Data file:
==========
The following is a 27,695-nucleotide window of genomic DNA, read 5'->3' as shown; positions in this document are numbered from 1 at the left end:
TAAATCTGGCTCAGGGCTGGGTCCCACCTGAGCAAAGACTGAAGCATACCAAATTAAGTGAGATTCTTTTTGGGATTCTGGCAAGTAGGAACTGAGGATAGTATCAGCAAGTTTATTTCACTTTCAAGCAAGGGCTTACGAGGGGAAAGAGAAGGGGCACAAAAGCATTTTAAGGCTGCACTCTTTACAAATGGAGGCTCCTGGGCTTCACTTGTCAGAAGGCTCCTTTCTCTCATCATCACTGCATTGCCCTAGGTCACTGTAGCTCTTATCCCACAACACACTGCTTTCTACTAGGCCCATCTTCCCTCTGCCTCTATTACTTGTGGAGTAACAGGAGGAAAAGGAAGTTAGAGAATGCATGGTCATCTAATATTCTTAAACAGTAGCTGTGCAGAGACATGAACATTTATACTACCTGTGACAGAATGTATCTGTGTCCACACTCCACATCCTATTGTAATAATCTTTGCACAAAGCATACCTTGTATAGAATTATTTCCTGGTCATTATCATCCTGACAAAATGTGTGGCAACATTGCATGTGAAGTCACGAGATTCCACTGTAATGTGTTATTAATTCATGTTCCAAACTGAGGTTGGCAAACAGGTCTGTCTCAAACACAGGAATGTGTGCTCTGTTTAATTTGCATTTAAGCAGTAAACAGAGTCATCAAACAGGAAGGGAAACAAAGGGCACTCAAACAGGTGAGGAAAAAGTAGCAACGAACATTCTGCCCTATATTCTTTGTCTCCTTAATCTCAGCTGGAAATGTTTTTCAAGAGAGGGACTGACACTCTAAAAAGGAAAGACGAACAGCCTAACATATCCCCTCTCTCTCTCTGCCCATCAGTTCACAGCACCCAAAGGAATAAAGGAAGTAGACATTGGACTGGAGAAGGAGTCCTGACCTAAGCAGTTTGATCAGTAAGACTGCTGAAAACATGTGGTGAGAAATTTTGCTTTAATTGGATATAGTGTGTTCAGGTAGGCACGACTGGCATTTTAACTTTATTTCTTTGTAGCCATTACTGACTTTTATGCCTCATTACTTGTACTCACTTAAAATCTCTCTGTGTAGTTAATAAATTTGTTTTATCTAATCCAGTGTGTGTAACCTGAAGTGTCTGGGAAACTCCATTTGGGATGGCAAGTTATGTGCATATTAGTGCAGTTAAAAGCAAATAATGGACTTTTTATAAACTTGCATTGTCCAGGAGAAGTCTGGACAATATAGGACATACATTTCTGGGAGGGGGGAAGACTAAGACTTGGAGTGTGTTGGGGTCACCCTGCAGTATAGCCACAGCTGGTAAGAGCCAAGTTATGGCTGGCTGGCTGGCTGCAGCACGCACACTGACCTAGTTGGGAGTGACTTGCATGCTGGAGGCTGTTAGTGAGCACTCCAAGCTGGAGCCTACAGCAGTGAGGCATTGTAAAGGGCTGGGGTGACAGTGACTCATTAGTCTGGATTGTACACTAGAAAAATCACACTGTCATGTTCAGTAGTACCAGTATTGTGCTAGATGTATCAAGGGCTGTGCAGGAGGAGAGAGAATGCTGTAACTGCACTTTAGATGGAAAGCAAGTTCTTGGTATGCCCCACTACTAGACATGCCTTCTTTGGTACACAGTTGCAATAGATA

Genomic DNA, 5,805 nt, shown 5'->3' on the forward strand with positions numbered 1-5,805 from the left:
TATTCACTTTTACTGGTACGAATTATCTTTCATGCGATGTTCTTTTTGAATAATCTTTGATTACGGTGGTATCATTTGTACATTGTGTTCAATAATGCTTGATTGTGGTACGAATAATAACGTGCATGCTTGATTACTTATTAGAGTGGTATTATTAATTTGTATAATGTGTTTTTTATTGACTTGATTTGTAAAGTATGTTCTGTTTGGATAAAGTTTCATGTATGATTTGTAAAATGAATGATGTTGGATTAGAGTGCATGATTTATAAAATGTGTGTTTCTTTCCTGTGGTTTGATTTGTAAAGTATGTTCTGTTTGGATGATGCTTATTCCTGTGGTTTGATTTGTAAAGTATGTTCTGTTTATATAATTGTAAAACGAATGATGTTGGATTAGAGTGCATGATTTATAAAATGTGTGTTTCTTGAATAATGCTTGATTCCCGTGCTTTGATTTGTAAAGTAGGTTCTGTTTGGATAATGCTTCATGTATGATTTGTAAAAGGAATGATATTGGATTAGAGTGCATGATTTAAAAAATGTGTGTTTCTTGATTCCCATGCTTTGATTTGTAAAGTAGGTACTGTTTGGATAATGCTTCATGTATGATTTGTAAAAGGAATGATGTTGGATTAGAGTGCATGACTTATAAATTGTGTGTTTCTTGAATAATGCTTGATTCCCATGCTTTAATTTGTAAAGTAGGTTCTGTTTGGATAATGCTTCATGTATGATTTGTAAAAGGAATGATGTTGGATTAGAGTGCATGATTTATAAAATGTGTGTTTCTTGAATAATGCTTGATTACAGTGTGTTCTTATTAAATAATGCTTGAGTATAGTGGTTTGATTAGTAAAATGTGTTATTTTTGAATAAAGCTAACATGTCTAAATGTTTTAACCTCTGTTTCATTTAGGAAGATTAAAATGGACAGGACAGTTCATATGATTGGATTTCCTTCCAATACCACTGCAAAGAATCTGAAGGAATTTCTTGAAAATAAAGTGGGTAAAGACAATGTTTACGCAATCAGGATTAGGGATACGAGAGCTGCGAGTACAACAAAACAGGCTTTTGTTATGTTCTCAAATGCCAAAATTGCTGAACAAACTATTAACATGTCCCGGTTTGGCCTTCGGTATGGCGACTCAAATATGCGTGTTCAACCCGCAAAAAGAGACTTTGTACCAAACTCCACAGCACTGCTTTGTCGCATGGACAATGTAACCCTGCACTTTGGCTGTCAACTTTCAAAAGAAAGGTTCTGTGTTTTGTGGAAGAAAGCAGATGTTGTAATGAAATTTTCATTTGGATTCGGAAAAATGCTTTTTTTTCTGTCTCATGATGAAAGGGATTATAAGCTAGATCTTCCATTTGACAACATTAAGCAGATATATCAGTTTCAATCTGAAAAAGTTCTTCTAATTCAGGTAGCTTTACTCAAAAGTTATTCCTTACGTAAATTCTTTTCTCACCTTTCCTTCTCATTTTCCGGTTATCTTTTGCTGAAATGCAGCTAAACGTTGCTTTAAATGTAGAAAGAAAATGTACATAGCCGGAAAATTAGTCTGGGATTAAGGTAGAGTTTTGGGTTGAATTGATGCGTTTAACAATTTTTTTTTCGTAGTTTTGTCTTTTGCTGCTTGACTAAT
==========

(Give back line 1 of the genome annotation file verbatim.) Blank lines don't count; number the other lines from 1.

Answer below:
The following is a 27,695-nucleotide window of genomic DNA, read 5'->3' as shown; positions in this document are numbered from 1 at the left end: